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"I work with people with disabilities, especially people who cannot feed themselves. When the water poured in from the the ocean, everything changed. 

In the rush to save who and what can be saved this group is often overlooked. It's people with very special needs, different from the needs of the average disaster victim. If you have a person with colostomy, his or her needs are urgent and very important to attend to, but we have so much equipment that has been washed away or damaged by sea water, that it makes the task very difficult. In some cases we had to mix and match whatever equipment was available, leaving people in great discomfort.

Now we have put together a large group of 100 students, who everyday comb through the evacuation centers to identify people with special needs, or hear from people that might know of other people in need. Our goal is to build a map of all the evacuation centers in this area, and the specific needs at each center. This will make it a lot faster to allocate resources as they become available. But it's detective work trying to figure out who is where, and it takes a long time.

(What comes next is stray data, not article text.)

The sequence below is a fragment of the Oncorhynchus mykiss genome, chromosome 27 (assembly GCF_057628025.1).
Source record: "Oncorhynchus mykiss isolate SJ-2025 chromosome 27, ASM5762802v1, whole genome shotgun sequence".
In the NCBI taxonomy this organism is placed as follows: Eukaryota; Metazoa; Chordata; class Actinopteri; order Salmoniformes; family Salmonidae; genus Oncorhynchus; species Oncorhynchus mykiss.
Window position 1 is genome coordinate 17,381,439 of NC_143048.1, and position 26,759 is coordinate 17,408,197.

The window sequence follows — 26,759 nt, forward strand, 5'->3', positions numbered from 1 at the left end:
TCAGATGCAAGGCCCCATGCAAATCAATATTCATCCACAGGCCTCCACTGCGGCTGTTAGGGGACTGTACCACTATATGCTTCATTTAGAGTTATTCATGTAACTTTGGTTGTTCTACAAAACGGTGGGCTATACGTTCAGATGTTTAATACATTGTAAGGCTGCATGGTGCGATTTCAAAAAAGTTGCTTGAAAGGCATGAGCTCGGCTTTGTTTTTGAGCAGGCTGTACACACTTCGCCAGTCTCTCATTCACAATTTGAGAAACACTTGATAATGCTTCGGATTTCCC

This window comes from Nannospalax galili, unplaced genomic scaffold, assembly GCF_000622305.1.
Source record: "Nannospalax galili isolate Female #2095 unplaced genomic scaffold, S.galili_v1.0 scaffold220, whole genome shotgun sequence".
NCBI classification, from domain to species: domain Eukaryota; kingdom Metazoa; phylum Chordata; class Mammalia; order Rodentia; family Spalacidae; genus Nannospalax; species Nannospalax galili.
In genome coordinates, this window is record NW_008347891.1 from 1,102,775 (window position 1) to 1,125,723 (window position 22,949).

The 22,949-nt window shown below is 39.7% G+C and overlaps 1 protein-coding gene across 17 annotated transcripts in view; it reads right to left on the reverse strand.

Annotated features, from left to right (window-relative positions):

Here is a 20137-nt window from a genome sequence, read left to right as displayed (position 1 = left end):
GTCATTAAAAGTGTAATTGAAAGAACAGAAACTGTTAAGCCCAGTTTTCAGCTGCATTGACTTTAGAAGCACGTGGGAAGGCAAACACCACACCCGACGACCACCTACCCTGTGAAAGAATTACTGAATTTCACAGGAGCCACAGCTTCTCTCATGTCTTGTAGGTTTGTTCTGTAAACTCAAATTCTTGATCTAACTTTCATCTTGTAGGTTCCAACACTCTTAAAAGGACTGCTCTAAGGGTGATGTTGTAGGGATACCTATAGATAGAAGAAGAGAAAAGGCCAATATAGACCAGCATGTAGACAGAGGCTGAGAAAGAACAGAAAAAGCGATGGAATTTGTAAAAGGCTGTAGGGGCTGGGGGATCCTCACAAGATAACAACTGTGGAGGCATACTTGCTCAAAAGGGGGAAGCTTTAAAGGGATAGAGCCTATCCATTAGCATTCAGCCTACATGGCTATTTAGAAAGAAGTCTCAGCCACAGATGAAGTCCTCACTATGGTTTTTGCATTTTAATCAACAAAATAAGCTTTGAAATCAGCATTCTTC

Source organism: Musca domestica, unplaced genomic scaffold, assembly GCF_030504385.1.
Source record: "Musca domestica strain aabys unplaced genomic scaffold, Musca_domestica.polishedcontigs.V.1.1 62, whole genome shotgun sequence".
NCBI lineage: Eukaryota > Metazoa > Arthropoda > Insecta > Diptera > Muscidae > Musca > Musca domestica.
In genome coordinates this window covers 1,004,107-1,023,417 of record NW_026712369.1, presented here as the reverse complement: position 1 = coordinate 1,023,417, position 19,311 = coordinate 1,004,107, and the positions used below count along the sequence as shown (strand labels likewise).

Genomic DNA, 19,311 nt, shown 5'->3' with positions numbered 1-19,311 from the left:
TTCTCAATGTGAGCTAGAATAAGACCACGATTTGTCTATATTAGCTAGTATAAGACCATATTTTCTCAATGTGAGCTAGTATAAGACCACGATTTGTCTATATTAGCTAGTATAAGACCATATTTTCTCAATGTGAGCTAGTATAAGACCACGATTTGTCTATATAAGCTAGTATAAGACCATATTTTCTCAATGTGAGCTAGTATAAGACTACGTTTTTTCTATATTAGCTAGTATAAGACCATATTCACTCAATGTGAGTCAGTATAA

Before all this happened we were so used to everything working that I would never have imagined to have to do all these things we spent day and night on now. But there are many people in need, and of course the needs of disabled people are not all as visible as others

Because of the situation, sometimes we see people needing urgent attention, and all we can do is get people to the closest emergency facility with some equipment and hope it's compatible. It's incredibly frustrating not to be able to do more."



1   2   3  | Japan Overview

In the aftermath of the tsunami, International Medical Corps partnered with the telephone counseling service, Tokyo English Life Line (TELL) to support the psychological needs of survivors. Hidden behind anonymity, three emergency hotline employees share eyewitness stories from the earthquake and tsunami. It is stories of horror and of beauty, of life and death. Stories you will see as you look into their eyes.

Text & Photography: Kasper Nybo


The Woman and The MonkNeeds of the DisabledThe Woman in the Boat

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